Recently published research shows Bedouin tribes in Israel’s southern Negev area no longer practice female genital mutilation/cutting (FGM/C).
R.H. Belmaker, a professor of psychiatry at Ben Gurion University of the Negev who researched the issue 15 years ago and saw evidence of FGM/C, has returned to the same tribes in the Negev to discover a different reality.
The research was published in the January 2009 issue of the Journal of Sexual Medicine, Vol 6.
“Our initial research in 1993 began after I gave a lecture… about human sexuality, when a Bedouin student raised the subject of ritual female genitalia surgery,” said Belmaker.
A team of two Israeli Arab male doctors and one female Bedouin social worker, set to work, Belmaker said. “After much research and investigation, we were able to reach women in the six tribes who allegedly performed the procedure.
“We found that FGM in the Bedouin tribes was actually more of a small cut on the clitoris rather than full or even partial clitoridectomy, as practiced in many African countries. The women’s ages ranged from 16 to 45 and all were Muslim. The younger women, even those who were students at the university at the time, told the researchers they would perform the ritual on their daughters when the time came.”
Belmaker said the practice was always carried out by the women themselves and that most of the men were not involved and knew nothing of the procedures. “It [FGM] was not done under pressure from the men in the tribes but rather as a social procedure carried out by the women, and was passed on from woman to daughter.”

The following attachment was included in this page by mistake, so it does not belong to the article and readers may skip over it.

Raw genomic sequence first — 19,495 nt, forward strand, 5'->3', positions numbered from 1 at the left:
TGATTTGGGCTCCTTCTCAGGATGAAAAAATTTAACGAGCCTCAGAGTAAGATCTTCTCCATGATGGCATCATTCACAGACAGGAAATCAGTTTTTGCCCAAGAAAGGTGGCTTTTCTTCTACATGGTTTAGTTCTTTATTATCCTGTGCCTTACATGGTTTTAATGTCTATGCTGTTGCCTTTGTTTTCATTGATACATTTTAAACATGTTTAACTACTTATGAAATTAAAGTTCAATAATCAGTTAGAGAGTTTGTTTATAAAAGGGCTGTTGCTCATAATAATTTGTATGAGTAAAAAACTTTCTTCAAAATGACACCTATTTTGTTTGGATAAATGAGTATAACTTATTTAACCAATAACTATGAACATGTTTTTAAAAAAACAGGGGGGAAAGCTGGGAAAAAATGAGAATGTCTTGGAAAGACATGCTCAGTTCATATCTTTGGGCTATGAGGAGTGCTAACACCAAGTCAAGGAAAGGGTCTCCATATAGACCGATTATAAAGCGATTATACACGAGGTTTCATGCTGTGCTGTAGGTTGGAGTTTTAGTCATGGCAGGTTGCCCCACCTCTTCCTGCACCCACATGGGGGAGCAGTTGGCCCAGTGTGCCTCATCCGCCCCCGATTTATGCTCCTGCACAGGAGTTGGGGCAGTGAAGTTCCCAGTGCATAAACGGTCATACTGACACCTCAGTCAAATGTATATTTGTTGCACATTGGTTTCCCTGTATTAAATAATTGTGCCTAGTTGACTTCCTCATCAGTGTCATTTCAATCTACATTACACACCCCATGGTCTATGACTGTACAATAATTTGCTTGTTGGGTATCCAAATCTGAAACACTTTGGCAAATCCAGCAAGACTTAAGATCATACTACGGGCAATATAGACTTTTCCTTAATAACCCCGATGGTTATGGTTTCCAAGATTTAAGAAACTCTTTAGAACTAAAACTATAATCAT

In 2008, Belmaker returned to the same six tribes, using the same methodology and reaching the women through their gynaecologists. His team examined 132 women but no cases of any scarring of the kind reported in the previous study were found in women under 30. This was despite testimonies from a small percentage of the women that they had heard the practice was still going on.
The reasons for the disappearance of this ritual are not clear, as no official efforts were made by the Israeli government to stop the practice.
“An example of modernisation”
NGOs working with Bedouin women in the Negev such as Yasmin al-Nagab, an organisation which promotes health services and health awareness among Bedouin women - and Physicians for Human Rights which runs a women’s health project in the villages - agree that this is a rare practice nowadays, if it exists at all.
A doctor working at Soroka hospital in Beersheba, who declined to be named, told IRIN: “It is a delicate issue; we hardly hear of it now. We did have a case of FGM about six months ago brought to the hospital but this was a case of a family of African asylum-seekers, not Bedouins and it was an isolated case.''
Bedouin elders offer no explanation as to why FGM/C has apparently disappeared, but Belmaker believes it is a sign of the Bedouins’ assimilation into Western culture. “This is an example of modernisation. Even the women who told us they would perform the ritual on their daughters have not done so. Time is stronger than tradition.”
This article was produced by IRIN News while it was part of the United Nations Office for the Coordination of Humanitarian Affairs. Please send queries on copyright or liability to the UN. For more information: https://shop.un.org/rights-permissions
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